Postby GarryRicketson » 2017-02-27 21:42

Your welcome, and no need to apologize, no problem,
That helps explain better about what you are doing,
as deborah-and-ian says , you may have to do a lot of this "manually" , instead
of using apt,...but to be honest, what you are doing is a bit "over" my head,...
I have successfully used a few Debian 7 packages on Debian 6, some things
that were not available for Debian 6, but that would be another topic, and is kind of in reverse , any way good luck.
User avatar
GarryRicketson
 
Posts: 3653
Joined: 2015-01-20 22:16
Location: Durango, Mexico

Re: Understanding unmet dependencies

Postby bw123 » 2017-02-27 21:56

my understanding was that a deb package has meta-data such as Depends, Conflicts, Breaks, Provides which should help in the process of installing a package


The way I understand it is:

apt keeps a list of 'candidate' versions, so when you tried to install the squeeze version, and it depends on another package with a higher 'candidate' status and version number, which conflicts because the older version needs =2.2, then what is apt supposed to do about it? It hung up instead of hosing your system.

There are a lot of real good apt geniuses on here, so maybe you'll get a better explanation. It's a good topic, never anything wrong with learning a little about apt, IMO.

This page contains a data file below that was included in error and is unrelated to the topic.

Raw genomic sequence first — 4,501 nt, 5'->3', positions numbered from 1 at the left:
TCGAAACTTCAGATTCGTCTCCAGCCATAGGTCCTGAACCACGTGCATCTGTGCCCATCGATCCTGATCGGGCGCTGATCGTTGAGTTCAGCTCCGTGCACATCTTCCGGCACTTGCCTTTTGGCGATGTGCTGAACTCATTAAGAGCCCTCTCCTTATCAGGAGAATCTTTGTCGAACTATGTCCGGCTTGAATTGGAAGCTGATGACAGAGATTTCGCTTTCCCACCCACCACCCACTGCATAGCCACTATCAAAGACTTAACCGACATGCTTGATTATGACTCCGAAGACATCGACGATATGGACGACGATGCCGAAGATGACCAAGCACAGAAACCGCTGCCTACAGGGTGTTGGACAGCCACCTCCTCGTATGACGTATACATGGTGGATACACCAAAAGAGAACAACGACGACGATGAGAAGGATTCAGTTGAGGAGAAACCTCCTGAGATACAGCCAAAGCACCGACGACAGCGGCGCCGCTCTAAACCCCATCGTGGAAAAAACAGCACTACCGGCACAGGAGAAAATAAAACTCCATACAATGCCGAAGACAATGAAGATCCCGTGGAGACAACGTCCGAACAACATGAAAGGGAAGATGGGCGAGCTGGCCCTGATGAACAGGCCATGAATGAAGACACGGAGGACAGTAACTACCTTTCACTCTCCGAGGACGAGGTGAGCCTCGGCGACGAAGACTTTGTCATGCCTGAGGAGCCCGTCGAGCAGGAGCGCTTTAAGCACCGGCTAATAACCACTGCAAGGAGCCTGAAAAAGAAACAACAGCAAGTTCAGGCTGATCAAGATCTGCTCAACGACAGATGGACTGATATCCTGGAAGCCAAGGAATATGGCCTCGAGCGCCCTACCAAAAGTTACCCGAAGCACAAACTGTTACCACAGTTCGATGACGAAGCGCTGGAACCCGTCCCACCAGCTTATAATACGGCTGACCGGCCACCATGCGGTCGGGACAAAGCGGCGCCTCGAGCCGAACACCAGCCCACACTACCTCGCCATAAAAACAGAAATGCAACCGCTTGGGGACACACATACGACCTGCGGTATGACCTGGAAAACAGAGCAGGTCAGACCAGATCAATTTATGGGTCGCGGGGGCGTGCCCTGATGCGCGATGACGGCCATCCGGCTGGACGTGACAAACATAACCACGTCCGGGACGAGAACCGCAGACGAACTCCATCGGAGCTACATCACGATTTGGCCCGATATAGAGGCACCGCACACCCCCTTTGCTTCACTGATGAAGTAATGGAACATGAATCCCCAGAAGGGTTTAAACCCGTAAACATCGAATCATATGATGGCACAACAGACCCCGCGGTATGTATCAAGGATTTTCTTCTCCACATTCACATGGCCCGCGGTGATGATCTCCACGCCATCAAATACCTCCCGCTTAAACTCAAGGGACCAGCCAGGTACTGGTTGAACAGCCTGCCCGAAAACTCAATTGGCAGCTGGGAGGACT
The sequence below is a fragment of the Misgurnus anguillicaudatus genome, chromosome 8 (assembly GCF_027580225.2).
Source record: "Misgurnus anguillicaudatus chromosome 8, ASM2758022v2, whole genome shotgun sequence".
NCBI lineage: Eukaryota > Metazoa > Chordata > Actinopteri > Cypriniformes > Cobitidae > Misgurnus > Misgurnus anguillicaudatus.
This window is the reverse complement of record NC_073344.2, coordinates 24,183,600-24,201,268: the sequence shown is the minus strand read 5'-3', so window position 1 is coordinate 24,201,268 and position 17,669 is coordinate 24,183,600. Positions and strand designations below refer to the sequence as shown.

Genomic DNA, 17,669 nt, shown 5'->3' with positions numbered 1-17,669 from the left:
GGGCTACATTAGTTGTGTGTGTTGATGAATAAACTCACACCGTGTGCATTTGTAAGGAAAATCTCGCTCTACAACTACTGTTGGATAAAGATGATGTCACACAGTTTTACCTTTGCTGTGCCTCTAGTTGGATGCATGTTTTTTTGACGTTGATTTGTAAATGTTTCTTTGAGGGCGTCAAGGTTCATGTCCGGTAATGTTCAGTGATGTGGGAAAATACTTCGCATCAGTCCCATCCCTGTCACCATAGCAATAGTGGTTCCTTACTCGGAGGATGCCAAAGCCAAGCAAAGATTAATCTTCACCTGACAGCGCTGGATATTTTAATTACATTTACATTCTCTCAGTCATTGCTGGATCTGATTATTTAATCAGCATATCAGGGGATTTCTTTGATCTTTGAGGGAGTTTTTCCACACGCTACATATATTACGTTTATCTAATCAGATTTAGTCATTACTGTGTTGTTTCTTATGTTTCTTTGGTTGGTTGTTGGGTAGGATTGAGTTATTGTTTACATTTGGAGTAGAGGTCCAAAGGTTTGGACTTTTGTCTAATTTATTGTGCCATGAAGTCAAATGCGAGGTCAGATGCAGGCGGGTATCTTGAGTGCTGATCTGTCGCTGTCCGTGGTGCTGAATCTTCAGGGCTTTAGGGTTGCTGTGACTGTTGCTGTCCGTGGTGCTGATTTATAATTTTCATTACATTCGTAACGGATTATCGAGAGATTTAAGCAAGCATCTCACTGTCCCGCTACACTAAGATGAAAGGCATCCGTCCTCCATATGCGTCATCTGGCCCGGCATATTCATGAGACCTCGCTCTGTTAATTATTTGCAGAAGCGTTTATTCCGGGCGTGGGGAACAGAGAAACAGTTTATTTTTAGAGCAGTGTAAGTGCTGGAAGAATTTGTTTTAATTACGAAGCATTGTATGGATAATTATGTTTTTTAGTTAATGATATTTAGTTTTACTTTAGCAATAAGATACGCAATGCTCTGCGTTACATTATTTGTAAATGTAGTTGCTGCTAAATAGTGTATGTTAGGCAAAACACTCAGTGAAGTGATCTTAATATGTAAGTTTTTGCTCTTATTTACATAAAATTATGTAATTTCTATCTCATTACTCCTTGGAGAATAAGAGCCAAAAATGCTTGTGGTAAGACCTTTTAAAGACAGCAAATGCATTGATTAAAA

see /usr/share/aptitude/README
jessie/KDE4.14.2 plasma netbook, 4.6.0-0.bpo.1-amd64 GNU/Linux - Dell Mini 1012 2gb
User avatar
bw123
 
Posts: 2338
Joined: 2011-05-09 06:02
Location: TN_USA

Re: Understanding unmet dependencies

Postby haidiz » 2017-02-27 21:59

Thank deborah-and-ian

deborah-and-ian wrote:apt can't magically install packages like apache which pull in a complicated network of system libraries from an old Debian release without breakage.

I'm referring to aptitude specifically, which according to The Debian Administrator's Handbook and https://wiki.debian.org/Aptitude has a
Score-based and (usually) smarter dependency resolver than apt-get

and in fact, aptitude can resolve the dependencies and successfully install apache ... but not on the first attempt, which I thought was quite strange, but it looks like it's not, assuming I'm correctly interpreting the answers I'm getting :-)
deborah-and-ian wrote:If you want to test old apache releases, you should do so in a VM or at least in a debootstrap. No idea what those are? Google will help.

Didn't know of debootstrap, seems very interesting thanks for the tip.
deborah-and-ian wrote:Also, VM might be the safest choice since you shouldn't be running an old apache version from a deprecated Debian release on a normal system with Internet access.

Yes, as I said I'm already doing it, and is not like I absolutely have to install an old apache on a new Debian. I just tried, and it worked in strange way, so I started to wonder ... no biggie, just curiosity :wink:
haidiz
 
Posts: 5
Joined: 2017-02-19 12:00

Re: Understanding unmet dependencies

Postby dasein » 2017-02-27 22:06